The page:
- you get sparking between the two halves

c) marshmallows (coolness rating **1/2)

Put a marshmallow in microwave, turn on for perhaps 4-6 seconds.

- marshmallow grows incredibly quickly

- eat marshmallow (it's very sticky and hot- be careful)

d) broken lightbulb (coolness rating **)

Put broken lightbulb in oven, switch on

- lightbulb will often light up, but with flickery, not very steady light

e) superheated water (coolness rating **)

Put a very clean, smooth cup of water in microwave heat the water for several minutes, leave to cool, repeat, with luck the water will be now superheated beyond 100C but will not be boiling. Add some sugar (very, very cautiously) to the cup

- the water should instantly, and very vigorously boil and may cover the entire inside of the oven.

- this one is actually the second most dangerous experiment, be sure to add the sugar using a long wooden spoon or something from quite a distance- superheated water has cost people their sight (one guy peered at it closely to wonder why it wasn't boiling...so don't do that).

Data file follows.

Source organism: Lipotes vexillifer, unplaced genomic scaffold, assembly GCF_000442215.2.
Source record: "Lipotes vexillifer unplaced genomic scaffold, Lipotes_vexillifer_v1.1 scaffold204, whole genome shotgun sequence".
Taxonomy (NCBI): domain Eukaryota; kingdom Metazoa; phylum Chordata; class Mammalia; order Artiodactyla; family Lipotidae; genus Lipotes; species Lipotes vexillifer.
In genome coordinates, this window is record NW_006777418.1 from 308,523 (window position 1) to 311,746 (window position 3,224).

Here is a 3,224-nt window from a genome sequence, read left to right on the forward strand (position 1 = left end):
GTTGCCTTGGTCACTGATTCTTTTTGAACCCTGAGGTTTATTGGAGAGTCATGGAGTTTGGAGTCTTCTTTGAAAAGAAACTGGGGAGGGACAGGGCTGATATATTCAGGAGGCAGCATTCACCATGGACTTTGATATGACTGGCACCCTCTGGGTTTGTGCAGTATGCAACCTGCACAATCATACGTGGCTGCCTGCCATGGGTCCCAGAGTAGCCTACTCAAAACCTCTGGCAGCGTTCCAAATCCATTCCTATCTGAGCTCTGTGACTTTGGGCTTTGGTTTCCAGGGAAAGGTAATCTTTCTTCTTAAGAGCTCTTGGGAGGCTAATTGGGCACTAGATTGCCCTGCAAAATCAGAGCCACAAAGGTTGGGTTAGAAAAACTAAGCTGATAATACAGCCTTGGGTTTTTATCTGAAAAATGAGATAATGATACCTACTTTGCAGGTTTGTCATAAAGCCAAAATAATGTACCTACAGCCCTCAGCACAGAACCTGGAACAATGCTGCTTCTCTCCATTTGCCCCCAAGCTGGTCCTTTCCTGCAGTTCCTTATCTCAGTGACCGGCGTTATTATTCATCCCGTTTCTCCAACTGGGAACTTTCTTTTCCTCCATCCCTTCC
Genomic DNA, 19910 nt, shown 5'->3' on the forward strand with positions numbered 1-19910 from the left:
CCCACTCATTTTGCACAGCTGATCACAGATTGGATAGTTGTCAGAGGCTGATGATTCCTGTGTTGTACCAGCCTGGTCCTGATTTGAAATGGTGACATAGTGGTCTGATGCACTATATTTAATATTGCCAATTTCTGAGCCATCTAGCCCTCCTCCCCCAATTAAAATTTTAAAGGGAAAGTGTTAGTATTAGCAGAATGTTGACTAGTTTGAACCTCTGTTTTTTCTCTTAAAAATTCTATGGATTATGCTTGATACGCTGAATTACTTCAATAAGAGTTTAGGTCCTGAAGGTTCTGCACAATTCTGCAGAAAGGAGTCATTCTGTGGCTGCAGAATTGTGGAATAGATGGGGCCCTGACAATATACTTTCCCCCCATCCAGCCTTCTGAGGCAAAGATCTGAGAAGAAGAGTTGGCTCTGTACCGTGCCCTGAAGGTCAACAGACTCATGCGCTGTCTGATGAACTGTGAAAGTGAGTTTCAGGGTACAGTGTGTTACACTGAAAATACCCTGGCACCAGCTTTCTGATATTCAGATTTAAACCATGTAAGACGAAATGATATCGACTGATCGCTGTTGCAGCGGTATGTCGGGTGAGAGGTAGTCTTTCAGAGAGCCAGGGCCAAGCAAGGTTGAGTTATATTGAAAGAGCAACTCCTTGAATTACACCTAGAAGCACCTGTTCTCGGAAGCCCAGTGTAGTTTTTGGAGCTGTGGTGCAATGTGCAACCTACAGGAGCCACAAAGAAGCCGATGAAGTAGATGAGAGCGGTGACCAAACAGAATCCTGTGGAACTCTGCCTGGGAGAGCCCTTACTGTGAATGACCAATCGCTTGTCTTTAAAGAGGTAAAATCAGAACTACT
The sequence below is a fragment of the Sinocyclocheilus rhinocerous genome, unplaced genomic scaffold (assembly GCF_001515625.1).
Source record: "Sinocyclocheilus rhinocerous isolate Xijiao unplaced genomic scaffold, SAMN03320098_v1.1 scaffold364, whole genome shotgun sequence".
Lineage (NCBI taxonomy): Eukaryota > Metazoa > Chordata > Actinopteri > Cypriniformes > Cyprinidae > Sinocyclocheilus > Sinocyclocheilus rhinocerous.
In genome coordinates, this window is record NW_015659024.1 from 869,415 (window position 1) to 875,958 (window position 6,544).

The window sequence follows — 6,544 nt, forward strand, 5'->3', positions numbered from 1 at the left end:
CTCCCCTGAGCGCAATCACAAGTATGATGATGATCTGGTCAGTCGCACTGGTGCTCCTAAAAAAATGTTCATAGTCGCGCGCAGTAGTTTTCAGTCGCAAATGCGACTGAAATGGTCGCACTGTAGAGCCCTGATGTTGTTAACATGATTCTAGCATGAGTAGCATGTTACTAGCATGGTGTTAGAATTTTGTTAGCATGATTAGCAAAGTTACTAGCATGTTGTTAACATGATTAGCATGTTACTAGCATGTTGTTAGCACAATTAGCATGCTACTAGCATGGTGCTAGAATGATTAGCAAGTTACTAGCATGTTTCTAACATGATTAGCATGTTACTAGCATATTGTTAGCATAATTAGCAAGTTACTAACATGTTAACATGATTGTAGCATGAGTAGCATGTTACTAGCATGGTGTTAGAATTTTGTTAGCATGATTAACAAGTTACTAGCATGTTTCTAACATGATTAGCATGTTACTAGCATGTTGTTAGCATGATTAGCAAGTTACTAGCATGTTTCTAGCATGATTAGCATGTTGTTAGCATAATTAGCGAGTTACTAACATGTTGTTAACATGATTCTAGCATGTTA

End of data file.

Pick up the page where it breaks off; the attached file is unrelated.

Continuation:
f) melting metal (coolness rating *****) This one is very difficult; it's also by far the most dangerous, so I won't explain it in enough detail for it to actually work. You need a >=1000 watt oven, and an 'initiator' made from graphite and iron oxide powder mixed together (alternatively pure silicon carbide as used in sandpaper or valve grinding compound is also a good choice). This forms the heating part of an extreme 'browning dish'. The browning dish is placed in contact with a small ingot of aluminum, silver or other metal (iron has been melted this way) in a crucible. The whole lot is then covered in heat proof, microwave transparent material to keep the heat in. Modifications to the microwave to stop cooling air from entering the cavity need to be made. The layout and distribution of the initiator is crucial too, otherwise the initiator will melt in which case the heating effect will have ceased.